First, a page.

“ZeroG TRiP is a revolutionary new breakthrough in approaching balance training and fall prevention. Balance recovery involving rapid compensatory stepping is essential to prevent falling. However, learning these techniques requires eliciting a loss of balance which is not typically practiced in rehabilitation due to the safety concerns of falling,” said Joe Hidler, PhD, CEO of Aretech. “Now with TRiP, because they are connected to ZeroG, there is no risk of falling as they practice recovering from a loss of balance. Therapists can safely simulate slips and trips during walking, turning, and stepping backwards within the safe environment of ZeroG.”

TRiP is completely unlike other balance training methods because ZeroG can be used to simulate real-world situations while the person is dynamically moving. In addition, the patient can be completely taken by surprise by not knowing when or in which direction the therapist will perturb them. Other methods such as balance platforms are not realistic scenarios as most falls occur during walking and turning. With platforms, the patient routinely has their feet firmly planted anticipating the disturbance.

“Laboratory studies have shown that postural stepping responses can be improved with practice,” said Fay Horak, PhD, PT, Professor of Neurology, School of Medicine, Oregon Health and Science University. “Now it is possible for physical therapists to implement this type of training safely with their patients.”

TRiP was designed to be an easy-to-use application on the ZeroG touchscreen and wireless remote. This empowers therapists to quickly choose the strength and direction of a perturbation on the fly so each session can be tailored to each individual. Dr. Hidler anticipates TRiP will be an important tool in a fall prevention program. “By learning the skills practiced with ZeroG TRiP, patients in their daily lives will be better prepared to recognize how to recover from a loss of balance at home and in the community. The hope is that this, in turn, will decrease the likelihood of a fall.”

About ZeroG TRiP

TRiP (Training Responses in Postural Rehabilitation) is a patent pending software algorithm for the ZeroG Gait and Balance System. TRiP allows therapists to apply controlled and measurable perturbations to patients while ambulating or during stationary activities. The framework for ZeroG TRiP is based on the scientific findings from the Balance Disorders Laboratory at OHSU over the last ten years.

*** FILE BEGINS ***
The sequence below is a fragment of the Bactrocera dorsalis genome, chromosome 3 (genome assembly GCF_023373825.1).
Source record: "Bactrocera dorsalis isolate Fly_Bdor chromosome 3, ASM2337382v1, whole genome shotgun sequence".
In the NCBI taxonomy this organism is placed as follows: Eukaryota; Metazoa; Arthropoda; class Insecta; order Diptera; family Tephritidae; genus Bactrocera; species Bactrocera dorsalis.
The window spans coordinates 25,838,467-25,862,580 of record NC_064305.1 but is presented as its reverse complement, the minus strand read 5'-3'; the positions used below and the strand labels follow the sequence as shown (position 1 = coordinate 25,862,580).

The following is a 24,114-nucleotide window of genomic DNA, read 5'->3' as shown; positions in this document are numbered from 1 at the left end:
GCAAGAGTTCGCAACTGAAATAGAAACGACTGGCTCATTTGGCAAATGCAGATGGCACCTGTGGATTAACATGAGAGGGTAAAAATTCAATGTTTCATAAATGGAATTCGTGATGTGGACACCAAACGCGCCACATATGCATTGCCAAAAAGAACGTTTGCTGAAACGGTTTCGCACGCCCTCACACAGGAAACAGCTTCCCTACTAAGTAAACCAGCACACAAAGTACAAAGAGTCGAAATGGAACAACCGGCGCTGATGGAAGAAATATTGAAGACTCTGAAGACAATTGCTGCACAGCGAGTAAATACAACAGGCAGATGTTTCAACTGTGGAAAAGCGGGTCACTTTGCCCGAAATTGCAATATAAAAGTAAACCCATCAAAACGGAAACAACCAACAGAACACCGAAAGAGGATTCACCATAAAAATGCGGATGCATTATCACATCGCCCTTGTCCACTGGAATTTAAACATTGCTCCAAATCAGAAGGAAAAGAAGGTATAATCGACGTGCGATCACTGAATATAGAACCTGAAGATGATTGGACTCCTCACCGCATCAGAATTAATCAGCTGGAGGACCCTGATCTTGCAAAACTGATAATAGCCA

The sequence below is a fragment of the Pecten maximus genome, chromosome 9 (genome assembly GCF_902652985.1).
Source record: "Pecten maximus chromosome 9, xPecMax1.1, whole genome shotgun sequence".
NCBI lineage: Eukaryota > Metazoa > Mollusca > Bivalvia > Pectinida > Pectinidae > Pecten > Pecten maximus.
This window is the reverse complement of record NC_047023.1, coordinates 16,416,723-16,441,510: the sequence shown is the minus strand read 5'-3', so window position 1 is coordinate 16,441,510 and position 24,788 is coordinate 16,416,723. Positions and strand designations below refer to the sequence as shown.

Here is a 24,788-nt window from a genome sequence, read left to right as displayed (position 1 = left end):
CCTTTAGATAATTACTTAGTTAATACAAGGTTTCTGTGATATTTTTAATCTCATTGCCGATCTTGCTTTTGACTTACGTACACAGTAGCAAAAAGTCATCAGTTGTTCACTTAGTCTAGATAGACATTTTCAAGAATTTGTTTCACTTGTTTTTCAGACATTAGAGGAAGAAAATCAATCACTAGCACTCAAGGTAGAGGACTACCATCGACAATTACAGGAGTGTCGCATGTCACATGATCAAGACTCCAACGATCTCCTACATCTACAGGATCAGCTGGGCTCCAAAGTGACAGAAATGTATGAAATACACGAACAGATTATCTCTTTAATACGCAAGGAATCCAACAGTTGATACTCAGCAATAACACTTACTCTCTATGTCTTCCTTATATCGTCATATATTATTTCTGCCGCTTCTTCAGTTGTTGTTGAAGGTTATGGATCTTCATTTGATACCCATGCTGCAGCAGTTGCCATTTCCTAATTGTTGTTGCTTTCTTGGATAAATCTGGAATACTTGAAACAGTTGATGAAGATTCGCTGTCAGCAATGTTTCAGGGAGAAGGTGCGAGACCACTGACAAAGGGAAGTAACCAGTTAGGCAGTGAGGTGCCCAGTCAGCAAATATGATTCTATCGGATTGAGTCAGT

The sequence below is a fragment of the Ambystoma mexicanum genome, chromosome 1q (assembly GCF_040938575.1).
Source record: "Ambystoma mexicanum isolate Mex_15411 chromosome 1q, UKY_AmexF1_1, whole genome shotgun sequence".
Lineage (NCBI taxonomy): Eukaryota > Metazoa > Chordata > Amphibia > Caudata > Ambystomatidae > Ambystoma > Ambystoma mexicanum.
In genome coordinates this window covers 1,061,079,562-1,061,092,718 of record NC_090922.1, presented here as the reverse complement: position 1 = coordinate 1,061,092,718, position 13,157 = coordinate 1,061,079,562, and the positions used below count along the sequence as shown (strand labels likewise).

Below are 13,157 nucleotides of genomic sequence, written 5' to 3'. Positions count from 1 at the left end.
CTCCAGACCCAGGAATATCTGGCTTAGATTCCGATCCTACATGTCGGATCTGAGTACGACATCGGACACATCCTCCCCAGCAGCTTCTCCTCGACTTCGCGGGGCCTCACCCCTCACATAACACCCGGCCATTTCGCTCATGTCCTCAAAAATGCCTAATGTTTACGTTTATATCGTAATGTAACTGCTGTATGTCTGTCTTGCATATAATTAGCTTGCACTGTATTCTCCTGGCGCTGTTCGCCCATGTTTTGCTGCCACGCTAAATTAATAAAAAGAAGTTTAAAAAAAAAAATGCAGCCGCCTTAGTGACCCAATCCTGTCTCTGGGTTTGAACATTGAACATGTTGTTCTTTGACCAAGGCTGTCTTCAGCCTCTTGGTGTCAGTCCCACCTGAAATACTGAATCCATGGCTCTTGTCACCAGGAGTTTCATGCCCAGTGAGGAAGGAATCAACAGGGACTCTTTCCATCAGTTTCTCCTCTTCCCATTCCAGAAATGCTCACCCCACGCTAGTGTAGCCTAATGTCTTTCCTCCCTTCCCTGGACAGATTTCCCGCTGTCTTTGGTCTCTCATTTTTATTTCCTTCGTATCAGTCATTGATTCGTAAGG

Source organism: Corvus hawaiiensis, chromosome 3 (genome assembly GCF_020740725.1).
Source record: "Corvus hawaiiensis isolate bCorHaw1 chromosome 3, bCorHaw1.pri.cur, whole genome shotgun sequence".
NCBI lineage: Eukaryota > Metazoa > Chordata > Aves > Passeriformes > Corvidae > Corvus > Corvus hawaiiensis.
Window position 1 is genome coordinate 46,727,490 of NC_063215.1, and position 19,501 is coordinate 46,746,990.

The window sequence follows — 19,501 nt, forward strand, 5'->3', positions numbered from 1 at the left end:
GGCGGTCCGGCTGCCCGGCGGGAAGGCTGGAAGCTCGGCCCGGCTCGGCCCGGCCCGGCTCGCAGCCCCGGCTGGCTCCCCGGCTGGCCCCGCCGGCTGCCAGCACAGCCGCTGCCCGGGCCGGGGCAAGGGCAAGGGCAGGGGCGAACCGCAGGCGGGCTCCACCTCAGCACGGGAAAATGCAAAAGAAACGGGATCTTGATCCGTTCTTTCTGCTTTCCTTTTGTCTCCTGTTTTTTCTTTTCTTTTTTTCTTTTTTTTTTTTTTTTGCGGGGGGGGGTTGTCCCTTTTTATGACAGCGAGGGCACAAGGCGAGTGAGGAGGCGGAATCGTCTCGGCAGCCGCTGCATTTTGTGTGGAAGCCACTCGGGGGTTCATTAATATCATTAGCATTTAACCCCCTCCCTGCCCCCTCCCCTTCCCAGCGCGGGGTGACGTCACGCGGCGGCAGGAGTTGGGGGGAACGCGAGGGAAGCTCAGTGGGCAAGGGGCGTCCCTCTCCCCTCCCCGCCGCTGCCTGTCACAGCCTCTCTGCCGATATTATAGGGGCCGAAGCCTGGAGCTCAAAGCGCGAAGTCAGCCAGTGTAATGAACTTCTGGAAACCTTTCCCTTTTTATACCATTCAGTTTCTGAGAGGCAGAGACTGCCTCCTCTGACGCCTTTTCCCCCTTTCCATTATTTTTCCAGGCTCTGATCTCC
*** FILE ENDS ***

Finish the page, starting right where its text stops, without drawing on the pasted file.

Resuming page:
About the ZeroG Gait and Balance System

The ZeroG Gait and Balance System has been used by patients since 2008 and is intended for patients in rehabilitation who need dynamic body-weight support and are at a risk of falling. ZeroG gives therapists the opportunity to safely treat a broad range of patient populations with dynamic body-weight support in functional activities such as overground walking, sit-to-stand, getting off the floor and stairs.

About Aretech

Aretech (http://www.aretechllc.com), headquartered in Ashburn, Virginia, is a world leader in developing advanced rehabilitation technologies for improving function and independence. The company has a strong commitment to quality, innovation, and developing technology based on evidence-based research.

Gaylord Hospital Demonstrates ZeroG

Source:  Gaylord Specialty Healthcare / Gaylord Hospital

Physical Therapists Erica Cadavid, PT, DPT and Kaitlyn Rudolph PT, DPT at Gaylord Specialty Healthcare highlight their ZeroG Gait and Balance System.

View Gaylord Hospital Video of ZeroG

ZeroG creates a safe environment so therapists can perform high level balance training and functional mobility without the risk of their patient falling.  Physical Therapists enjoy using ZeroG for stair navigation and gait training, while Occupational Therapists at Gaylord are using ZeroG for other home management tasks like reaching down to pick up an object and carrying a laundry basket.

ZeroG Gait and Balance System at Gaylord

 

 

 

 

 

 

 

 

 

 

 

The therapists at Gaylord have used ZeroG for all types of their patients such as pulmonary, those after a traumatic brain injury, stroke, or spinal cord injury and general medical patients.  ZeroG has helped the therapists at Gaylord by allowing them to get their patients up on their feet a lot quicker and try activities that they may not have tried previously due to safety concerns.

For more information on Gaylord Specialty Healthcare, visit: http://www.gaylord.org